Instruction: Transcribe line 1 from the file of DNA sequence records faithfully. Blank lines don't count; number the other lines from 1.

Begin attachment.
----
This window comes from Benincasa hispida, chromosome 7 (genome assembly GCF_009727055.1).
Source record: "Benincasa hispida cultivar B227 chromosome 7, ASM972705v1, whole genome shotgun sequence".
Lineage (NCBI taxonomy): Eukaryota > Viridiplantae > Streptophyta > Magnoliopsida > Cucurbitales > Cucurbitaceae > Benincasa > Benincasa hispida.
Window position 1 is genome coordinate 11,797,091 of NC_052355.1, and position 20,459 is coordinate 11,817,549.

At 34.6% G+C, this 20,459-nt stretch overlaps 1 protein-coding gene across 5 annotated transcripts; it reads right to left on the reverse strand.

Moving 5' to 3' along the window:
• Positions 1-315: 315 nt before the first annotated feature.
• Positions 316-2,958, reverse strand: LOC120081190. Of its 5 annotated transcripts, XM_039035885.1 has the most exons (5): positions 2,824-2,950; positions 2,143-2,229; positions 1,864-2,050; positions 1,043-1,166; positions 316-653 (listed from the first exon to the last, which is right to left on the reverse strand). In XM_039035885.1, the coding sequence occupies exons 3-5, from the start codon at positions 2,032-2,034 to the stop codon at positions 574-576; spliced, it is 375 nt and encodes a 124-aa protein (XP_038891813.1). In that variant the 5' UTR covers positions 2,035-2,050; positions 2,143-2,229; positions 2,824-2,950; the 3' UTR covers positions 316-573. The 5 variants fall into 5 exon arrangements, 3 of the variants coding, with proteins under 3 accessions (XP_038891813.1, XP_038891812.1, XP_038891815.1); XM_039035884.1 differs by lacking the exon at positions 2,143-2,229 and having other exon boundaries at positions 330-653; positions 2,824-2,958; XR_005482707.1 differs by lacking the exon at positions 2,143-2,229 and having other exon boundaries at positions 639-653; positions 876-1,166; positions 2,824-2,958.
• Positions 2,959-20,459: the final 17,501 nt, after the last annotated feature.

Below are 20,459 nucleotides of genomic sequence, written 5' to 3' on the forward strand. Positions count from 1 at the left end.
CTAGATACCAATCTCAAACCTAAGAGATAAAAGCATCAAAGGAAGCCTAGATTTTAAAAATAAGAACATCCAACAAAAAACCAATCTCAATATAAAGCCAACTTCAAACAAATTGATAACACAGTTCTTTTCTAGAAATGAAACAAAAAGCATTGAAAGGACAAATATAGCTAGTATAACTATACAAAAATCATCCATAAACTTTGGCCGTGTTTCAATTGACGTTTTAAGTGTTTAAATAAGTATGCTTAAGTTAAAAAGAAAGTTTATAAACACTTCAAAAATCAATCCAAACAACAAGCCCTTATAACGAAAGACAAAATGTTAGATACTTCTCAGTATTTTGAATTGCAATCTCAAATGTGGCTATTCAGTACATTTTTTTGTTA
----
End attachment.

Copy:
This window comes from Benincasa hispida, chromosome 7 (genome assembly GCF_009727055.1).